As the year winds down, the developer community can look forward to new operating systems from Apple, Android, and Microsoft. We’ve covered the forthcoming IOS 8 upgrade and Windows has taken a different approach, updating their Windows 8.1 consistently without renaming the OS. This leaves the upcoming Android L. Android recently released the Android L Developer preview, a sneak peak at the latest version of the OS, available for the Nexus 5 and the 2013 Wi-Fi Nexus 7. We took a look to assess the ins and outs of the platform.
The biggest development in the Android L is an aesthetic: the shift from the recommended Holo visual theme to Material Design. Like flat design, Material Design involves a simple, vibrant, non-skeuomorphic visual scheme. Unlike flat design, Material Design is about creating a realistic cyber universe. Material is a metaphor. The idea of space within the user interface which is “inspired by the study of paper and ink yet technology advanced and open to imagination and magic.” (via Google) In other words, it’s an interface which is realistic and has intuitive rules within its own world, but still makes things easier when it can with creative gestures and transitions. The key to creating a realistic digital-space is to have consistent, fundamental rules of light, surface and movement. For more on Material Design, check out Google’s introduction to the concept.
The notification tray received a major renovation. Rather than keeping two trays for alerts and quick settings, the two are now presented in one unified notification tray. Dragging down from the top of the screen pulls out notifications, then dragging down on the notifications screen reveals a layer of quick settings.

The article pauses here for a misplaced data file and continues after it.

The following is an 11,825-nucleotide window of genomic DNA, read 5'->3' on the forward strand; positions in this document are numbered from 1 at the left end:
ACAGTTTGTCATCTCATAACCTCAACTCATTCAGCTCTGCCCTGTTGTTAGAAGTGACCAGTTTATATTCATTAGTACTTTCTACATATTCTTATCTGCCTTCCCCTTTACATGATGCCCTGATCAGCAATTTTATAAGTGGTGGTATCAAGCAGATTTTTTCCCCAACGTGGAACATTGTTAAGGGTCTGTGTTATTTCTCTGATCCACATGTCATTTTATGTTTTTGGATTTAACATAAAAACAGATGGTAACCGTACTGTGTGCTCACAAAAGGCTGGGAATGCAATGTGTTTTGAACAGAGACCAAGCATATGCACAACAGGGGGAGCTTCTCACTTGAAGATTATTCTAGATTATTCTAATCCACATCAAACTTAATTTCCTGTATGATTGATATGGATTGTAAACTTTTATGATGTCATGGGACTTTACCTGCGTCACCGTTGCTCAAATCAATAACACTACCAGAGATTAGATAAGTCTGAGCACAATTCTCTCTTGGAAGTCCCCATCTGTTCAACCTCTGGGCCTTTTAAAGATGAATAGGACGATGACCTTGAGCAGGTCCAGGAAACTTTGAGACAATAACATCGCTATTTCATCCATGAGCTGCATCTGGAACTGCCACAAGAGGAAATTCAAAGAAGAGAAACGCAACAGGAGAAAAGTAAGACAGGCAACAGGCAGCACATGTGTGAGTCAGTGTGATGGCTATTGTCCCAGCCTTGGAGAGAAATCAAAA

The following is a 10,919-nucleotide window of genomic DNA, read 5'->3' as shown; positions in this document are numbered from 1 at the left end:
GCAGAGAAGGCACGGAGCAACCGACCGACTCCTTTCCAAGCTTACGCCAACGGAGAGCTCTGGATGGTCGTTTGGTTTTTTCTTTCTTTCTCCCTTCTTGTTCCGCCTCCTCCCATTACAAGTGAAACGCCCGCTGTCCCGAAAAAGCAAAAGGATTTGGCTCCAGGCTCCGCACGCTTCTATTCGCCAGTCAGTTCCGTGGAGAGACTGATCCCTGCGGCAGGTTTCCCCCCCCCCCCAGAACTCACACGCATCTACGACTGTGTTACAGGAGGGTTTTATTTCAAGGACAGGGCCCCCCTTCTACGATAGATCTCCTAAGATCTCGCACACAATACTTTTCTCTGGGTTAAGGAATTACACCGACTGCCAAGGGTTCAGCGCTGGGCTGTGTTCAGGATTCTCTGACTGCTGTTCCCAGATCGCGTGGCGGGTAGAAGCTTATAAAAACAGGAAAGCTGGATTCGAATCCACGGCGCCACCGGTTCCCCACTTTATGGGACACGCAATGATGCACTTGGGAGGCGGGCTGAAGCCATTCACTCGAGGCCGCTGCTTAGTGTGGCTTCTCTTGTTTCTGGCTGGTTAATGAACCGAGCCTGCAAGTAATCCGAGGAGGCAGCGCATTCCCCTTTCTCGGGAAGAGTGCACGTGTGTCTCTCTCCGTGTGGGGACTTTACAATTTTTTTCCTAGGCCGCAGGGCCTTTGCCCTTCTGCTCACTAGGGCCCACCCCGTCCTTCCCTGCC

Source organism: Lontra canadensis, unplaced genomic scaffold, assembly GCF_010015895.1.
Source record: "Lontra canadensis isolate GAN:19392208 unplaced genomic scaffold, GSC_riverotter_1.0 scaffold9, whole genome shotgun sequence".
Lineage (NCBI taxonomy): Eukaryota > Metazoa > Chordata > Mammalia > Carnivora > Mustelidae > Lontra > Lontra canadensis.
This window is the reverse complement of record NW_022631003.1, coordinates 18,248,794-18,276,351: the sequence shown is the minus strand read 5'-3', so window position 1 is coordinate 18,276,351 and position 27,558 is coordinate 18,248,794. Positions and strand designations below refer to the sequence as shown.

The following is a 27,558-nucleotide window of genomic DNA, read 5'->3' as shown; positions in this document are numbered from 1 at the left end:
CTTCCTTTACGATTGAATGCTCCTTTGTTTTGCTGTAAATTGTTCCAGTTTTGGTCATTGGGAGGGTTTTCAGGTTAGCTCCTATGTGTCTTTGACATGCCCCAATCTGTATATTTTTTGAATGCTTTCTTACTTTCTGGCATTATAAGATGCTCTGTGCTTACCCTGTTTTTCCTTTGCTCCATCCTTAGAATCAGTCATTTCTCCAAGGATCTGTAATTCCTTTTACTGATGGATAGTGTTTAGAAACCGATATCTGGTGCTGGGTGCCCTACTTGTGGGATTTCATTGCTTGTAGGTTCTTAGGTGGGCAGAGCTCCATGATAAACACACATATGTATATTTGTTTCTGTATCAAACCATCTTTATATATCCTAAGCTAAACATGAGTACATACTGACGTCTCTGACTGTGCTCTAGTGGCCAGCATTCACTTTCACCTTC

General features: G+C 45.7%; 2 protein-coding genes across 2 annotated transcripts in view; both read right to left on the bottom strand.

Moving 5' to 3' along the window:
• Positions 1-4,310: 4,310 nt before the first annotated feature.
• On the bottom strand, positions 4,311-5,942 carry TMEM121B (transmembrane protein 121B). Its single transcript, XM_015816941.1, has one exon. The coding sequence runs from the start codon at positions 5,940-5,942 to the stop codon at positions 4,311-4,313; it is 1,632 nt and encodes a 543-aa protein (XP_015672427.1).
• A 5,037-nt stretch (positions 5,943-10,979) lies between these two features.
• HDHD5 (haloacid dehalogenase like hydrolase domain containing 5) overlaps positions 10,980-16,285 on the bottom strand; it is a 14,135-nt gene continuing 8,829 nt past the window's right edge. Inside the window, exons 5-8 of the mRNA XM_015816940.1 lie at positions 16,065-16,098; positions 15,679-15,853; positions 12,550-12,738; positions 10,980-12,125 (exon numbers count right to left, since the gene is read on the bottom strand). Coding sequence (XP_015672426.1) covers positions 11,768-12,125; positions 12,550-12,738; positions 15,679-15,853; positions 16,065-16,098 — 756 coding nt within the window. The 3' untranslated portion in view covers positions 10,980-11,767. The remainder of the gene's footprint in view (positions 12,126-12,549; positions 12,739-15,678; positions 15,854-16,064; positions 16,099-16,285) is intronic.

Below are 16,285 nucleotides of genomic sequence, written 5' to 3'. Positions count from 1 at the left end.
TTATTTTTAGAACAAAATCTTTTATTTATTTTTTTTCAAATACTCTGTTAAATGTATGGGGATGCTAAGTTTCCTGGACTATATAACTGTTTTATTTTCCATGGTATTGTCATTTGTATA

The lock screen also received an update, displaying notifications front and center, allowing easy access directly from the lock screen. The updated lock screen also makes access to functions easier through gesture: a swipe up unlocks the device, a swipe left opens the camera, a swipe right (on phones) opens the dialer.
Android’s Project Volta was designed to optimize the OS’s performance on smartphones to improve battery life. Project Volta follows a pattern of projects run by Google focused on addressing weaknesses of the previous platform, such as Project Butter, which aimed to make Android’s UI animations run at 60 fps, and Project Svelte, an effort to get the OS to run on 512MB of RAM. In previous versions, when the OS is engaged in a process for one second, it burns two minutes of standby time. To address this, Project Volta includes the development of a “JobScheduler” API which allows the OS to batch unimportant app requests, and gives developers the option to delay housekeeping functions on their apps until the device is plugged in. ArsTechnica did a study of the Android L Preview battery life versus Android 4.4 KitKat and found that Android L Preview had 36% more battery life.
Via Ars Technica
Another major move in the Android L Preview is the transition of the default run-time from Dalvik to ART, which aims to save battery life and yield a faster, more efficient performance. Animations and scrolling felt both faster and smoother, but there were some bugs with the multitasking view and notification tray which one can imagine will be fixed in the final version of the OS.
App compatibility with the new OS fluctuates, some work fine in the Android L Beta, while others don’t work at all, including Twitter, Dropbox, and Google Docs. Of course, we expect much of this to be ironed out in the final version of the OS. The bottom line for Android developers is that Android L represents a major improvement in battery life, aesthetics and performance, which is good for business.
At Mystic Media, we’re highly experienced in the Android app development field, with a thorough and continually evolving perspective on the ins and outs of the platform. Contact us today by clicking here or by phone at 801.994.6815